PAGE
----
At every recruitment session, your main goal will be to find a prospective candidate who matches the job description. You will therefore be looking out for those specific skills, talents and experiences which evidence that this unique individual will be able to carry out all the tasks within the job role. This has to be your primary concern – but it is far from the only area you should be checking out.
Of course, you will use evidence from past experience and qualifications gained to verify that they are likely to be able to fulfill what they profess to be able to facilitate, but you also need to check out how your bright new spark will fit into the work environment. These are the soft skills you need to be looking out for. At the end of the day, you may have just found a genius for completing set tasks, but if they cannot work under pressure, have little confidence to allow them to work on their own, or find team-play difficult, then they may be about as much use as a chocolate teapot.
In fact, worse than a chocolate teapot – they may disrupt teams and processes in the first instance, it may lead to cashing out a great deal more money on training and supervision, but most of all if you have to go through the whole employment process again you are losing time and money by the bucket-load.
By also focusing on soft skills as well as the direct obvious skills needed for the job, you are automatically preparing the way for individuals who will stay with your company a long time – simply because they can fit into the larger picture. This, in itself, will cut down on heavy staff turnover.
Assessment Tool and Filter Process
Paying attention to soft skills at interview time itself can be useful assessment tool and offer an effective filter process. You are likely to have more than one candidate who presents with all those skills you may be looking for (especially if you have reached short-listing) and paying good attention to the soft skills the candidate will be bringing to the job, will enable you be much more confident in choosing the right person.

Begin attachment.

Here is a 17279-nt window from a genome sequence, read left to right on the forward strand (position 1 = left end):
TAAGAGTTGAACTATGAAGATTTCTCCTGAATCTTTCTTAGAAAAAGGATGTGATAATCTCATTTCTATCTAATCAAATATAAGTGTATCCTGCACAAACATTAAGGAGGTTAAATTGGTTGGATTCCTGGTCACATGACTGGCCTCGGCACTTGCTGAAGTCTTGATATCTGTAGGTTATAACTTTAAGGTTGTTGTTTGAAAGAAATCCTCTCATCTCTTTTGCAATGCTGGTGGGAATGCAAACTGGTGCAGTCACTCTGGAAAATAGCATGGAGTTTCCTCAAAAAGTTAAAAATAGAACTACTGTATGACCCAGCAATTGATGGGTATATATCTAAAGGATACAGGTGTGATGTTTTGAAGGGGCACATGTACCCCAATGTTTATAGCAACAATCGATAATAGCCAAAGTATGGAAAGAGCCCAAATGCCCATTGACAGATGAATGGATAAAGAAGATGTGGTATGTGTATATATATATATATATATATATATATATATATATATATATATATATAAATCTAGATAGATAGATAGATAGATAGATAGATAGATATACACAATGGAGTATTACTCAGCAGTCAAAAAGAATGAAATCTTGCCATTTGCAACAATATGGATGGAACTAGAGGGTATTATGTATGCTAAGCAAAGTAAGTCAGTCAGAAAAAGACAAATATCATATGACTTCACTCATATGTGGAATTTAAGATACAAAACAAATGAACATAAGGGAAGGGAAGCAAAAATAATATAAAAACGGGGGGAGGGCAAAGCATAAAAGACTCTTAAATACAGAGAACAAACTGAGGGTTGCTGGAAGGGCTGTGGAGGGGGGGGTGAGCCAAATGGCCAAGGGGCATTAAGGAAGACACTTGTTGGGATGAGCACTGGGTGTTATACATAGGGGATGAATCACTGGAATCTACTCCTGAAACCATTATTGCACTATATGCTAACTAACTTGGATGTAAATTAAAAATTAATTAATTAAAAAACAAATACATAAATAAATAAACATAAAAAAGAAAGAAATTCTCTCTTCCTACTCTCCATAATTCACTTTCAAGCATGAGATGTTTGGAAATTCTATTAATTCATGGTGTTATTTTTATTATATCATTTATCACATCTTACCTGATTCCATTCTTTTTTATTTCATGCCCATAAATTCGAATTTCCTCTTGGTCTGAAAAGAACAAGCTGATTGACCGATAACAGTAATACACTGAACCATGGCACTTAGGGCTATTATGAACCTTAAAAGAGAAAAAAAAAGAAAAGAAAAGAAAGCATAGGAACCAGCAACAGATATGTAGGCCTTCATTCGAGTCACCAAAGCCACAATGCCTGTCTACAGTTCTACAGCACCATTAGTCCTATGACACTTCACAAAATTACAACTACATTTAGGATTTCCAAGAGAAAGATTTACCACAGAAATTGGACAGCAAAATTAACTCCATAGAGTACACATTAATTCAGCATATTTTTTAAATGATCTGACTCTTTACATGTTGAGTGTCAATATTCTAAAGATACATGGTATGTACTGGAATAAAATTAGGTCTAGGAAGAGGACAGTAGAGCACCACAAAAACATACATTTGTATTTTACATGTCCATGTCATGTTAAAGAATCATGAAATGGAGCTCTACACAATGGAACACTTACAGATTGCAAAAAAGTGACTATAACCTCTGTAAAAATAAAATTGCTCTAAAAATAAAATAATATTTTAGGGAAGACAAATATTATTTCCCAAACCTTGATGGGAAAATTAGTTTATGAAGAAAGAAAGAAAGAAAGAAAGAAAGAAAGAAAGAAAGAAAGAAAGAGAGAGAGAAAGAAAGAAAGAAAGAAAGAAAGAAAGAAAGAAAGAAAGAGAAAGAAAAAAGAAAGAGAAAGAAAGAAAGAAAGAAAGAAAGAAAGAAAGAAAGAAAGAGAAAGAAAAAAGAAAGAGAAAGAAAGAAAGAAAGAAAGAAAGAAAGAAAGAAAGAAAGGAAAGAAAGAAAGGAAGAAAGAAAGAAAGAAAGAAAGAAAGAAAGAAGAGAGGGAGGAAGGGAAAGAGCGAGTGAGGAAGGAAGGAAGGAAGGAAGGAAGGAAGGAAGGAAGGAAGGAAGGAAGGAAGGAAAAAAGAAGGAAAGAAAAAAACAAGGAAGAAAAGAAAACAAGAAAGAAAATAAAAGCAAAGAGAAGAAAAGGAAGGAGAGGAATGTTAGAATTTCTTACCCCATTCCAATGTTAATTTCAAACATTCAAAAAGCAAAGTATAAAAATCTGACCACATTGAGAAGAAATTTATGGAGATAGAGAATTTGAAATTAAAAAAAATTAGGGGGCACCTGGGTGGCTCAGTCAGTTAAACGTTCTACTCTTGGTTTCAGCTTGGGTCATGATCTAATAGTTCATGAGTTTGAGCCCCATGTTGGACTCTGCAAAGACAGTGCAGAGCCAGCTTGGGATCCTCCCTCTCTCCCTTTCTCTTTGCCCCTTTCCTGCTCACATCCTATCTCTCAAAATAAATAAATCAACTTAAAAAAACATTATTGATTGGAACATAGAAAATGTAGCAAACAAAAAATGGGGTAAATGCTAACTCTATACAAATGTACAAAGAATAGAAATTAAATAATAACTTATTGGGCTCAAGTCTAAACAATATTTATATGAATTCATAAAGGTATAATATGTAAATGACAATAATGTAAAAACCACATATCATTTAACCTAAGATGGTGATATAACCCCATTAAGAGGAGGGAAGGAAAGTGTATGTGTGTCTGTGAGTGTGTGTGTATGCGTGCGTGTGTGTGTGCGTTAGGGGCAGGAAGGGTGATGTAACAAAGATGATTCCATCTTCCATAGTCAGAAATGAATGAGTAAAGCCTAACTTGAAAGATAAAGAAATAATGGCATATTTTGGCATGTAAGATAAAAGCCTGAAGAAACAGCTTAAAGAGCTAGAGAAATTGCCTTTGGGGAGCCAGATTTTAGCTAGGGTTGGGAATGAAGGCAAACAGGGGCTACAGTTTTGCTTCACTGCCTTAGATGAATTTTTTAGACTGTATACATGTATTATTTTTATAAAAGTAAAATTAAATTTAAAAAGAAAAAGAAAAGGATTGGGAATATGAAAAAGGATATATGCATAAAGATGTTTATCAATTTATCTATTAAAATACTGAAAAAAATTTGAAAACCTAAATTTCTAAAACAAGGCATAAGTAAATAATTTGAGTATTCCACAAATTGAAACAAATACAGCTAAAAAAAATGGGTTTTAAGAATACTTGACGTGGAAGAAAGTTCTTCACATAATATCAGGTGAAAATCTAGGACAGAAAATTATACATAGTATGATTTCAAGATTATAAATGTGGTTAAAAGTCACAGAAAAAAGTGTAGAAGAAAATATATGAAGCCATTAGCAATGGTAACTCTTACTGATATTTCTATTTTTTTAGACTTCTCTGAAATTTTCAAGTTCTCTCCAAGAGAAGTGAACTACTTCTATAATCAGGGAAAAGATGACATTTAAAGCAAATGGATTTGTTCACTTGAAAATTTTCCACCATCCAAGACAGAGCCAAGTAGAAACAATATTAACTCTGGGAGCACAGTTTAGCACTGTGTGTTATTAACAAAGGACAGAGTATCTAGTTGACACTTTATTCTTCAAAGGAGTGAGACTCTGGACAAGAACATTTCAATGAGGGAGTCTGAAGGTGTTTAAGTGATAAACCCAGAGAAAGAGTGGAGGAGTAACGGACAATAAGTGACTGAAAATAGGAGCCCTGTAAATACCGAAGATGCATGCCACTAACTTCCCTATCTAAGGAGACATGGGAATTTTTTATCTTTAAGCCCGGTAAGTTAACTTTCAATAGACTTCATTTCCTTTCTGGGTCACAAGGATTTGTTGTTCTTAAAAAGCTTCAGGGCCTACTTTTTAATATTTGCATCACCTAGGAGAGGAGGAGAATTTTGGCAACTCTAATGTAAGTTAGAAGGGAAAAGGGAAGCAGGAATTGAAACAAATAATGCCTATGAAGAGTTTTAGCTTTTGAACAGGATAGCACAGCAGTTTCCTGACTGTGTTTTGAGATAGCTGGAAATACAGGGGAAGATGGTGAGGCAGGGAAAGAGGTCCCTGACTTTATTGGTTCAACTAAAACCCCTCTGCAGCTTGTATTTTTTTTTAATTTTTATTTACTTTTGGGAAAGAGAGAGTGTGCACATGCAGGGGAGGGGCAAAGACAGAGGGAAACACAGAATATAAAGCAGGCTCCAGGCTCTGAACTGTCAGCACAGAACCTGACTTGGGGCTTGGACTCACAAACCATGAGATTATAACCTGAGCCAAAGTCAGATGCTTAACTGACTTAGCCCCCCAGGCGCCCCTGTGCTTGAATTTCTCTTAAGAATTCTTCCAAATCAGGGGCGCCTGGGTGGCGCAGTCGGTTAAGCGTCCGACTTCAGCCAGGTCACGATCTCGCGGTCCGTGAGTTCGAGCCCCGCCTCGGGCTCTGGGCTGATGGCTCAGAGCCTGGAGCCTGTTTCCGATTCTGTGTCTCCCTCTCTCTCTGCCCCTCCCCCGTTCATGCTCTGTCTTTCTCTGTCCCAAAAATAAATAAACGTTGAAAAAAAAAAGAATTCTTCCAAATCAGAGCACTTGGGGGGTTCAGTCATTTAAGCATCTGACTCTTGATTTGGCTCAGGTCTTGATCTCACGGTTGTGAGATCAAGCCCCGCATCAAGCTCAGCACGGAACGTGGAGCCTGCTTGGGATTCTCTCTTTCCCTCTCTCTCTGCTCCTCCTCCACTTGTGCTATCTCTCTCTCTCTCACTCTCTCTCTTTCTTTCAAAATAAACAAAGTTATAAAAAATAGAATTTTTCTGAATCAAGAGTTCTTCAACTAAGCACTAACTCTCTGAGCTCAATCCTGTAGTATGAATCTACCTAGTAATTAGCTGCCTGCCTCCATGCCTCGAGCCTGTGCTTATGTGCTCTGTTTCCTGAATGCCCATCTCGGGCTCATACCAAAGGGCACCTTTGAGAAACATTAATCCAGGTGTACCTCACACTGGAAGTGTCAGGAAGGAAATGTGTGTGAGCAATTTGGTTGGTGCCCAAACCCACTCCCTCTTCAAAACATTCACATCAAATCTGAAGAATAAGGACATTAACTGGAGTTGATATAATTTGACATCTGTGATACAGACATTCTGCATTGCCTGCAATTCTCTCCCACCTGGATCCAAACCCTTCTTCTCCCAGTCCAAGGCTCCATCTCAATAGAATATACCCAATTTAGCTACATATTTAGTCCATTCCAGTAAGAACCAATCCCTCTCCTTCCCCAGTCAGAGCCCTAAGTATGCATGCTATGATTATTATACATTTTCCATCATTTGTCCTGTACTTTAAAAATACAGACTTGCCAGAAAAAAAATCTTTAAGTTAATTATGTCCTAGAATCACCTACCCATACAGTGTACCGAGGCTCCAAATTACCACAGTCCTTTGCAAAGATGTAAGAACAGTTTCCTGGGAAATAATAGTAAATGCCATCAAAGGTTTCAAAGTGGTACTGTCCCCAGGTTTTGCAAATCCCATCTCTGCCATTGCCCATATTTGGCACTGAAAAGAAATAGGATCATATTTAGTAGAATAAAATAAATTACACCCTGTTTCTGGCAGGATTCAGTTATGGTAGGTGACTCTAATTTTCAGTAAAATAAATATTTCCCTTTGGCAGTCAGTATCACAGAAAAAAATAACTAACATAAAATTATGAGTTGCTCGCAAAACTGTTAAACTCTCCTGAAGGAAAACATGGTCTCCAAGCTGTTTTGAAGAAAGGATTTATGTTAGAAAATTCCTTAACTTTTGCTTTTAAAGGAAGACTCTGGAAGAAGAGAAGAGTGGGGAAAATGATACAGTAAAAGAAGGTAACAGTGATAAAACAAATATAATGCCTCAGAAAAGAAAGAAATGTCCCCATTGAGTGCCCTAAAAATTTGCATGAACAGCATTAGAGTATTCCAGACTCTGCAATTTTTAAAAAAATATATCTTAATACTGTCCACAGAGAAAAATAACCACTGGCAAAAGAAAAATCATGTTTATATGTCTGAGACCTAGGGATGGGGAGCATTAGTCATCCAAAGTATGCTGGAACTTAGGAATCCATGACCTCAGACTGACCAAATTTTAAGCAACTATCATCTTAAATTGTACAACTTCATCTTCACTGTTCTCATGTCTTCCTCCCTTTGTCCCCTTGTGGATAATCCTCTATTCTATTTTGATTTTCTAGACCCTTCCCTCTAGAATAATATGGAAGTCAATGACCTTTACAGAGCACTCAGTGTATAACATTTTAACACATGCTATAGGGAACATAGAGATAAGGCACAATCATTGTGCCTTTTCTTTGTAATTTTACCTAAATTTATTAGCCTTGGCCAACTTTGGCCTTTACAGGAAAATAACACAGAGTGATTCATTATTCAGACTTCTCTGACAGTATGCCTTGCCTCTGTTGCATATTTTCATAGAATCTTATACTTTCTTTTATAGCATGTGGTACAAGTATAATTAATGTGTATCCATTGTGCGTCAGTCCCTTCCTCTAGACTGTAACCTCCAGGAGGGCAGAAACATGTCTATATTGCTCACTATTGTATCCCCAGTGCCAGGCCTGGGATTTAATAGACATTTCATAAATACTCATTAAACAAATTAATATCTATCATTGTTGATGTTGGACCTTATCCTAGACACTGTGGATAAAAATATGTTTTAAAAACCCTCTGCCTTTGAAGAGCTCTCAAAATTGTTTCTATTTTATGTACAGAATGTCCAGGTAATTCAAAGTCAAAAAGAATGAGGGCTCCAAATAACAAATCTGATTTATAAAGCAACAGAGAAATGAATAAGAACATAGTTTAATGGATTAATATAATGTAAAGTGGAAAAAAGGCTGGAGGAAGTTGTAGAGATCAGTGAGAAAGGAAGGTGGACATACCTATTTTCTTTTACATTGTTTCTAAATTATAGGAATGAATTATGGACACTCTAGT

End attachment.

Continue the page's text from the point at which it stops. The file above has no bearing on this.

Interestingly, digging deeper to find out a little more detail about those soft skills isn’t usually a case of asking closed questions (i.e questions which give the answer yes, I can or no I can’t). It is more about asking those covert, seemingly behaviour-style questions which will give you an idea as to how they respond in specific situations.
Questions About Hobbies Can Offer A Mine Of Information About Your Candidate
For instance, questions about the kind of hobbies someone is interested in can offer a mine of information. A candidate who enjoys high-adrenalin sports (such as bungee – jumping; paragliding and wing-walking) are likely to be risk-takers. Great if you need someone to go that extra mile and take chances, but is perhaps more likely the role may need a cool-head and a safe pair of hands.
The candidate who plays a lot of football, netball, ice hockey etc. is likely to be a good team player. This type of person is also likely to be highly competitive and, if they are telling you about awards they have gained, then it is a good guess that they are also high achievers.
Communication Skills Are Essential in Any Job Role
Communication skills are essential in most jobs, but is not always apparent when the candidate is under immense pressure during the interview. Consider asking them about a time when their input helped a group move forward or achieve. This can also give you an idea of their status within a team and how they collaborate.
Adaptability and Learning
Is the candidate adaptable? In order for candidates to work well within different environments and various scenarios, they need to be adaptable. Fundamentally this calls for the ability to learn new skills when the need arises. During interview, ask for evidence that they have (and how they have learnt) new skills on the job throughout their career.
An employee must be able to take everyday data that’s thrown at them and analyse it in the best possible way. This is the difference between getting a newly certified graduate and an experienced employee with no qualifications. The former needs to prove they can use theory they have learnt in a real situation. Use case studies, set scenarios or role play to determine how the candidate will deal with real situations.
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